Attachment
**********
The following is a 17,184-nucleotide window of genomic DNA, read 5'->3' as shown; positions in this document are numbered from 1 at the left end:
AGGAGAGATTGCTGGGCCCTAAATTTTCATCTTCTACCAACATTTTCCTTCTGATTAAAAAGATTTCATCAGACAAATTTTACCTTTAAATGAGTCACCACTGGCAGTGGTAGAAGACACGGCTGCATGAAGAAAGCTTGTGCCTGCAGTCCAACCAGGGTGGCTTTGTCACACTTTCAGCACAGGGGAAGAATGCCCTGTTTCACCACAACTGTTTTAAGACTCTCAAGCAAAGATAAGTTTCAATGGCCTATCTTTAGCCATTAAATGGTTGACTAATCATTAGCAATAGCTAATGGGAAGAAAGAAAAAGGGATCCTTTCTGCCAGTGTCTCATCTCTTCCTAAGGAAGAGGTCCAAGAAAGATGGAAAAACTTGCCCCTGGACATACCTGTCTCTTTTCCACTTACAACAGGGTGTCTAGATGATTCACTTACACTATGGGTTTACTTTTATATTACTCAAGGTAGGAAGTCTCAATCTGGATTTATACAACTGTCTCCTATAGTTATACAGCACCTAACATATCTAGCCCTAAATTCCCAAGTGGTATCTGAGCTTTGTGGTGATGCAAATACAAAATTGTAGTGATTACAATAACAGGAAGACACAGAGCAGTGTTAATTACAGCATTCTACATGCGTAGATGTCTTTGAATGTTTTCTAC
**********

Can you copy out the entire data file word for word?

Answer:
The following is a 17,184-nucleotide window of genomic DNA, read 5'->3' as shown; positions in this document are numbered from 1 at the left end:
AGGAGAGATTGCTGGGCCCTAAATTTTCATCTTCTACCAACATTTTCCTTCTGATTAAAAAGATTTCATCAGACAAATTTTACCTTTAAATGAGTCACCACTGGCAGTGGTAGAAGACACGGCTGCATGAAGAAAGCTTGTGCCTGCAGTCCAACCAGGGTGGCTTTGTCACACTTTCAGCACAGGGGAAGAATGCCCTGTTTCACCACAACTGTTTTAAGACTCTCAAGCAAAGATAAGTTTCAATGGCCTATCTTTAGCCATTAAATGGTTGACTAATCATTAGCAATAGCTAATGGGAAGAAAGAAAAAGGGATCCTTTCTGCCAGTGTCTCATCTCTTCCTAAGGAAGAGGTCCAAGAAAGATGGAAAAACTTGCCCCTGGACATACCTGTCTCTTTTCCACTTACAACAGGGTGTCTAGATGATTCACTTACACTATGGGTTTACTTTTATATTACTCAAGGTAGGAAGTCTCAATCTGGATTTATACAACTGTCTCCTATAGTTATACAGCACCTAACATATCTAGCCCTAAATTCCCAAGTGGTATCTGAGCTTTGTGGTGATGCAAATACAAAATTGTAGTGATTACAATAACAGGAAGACACAGAGCAGTGTTAATTACAGCATTCTACATGCGTAGATGTCTTTGAATGTTTTCTAC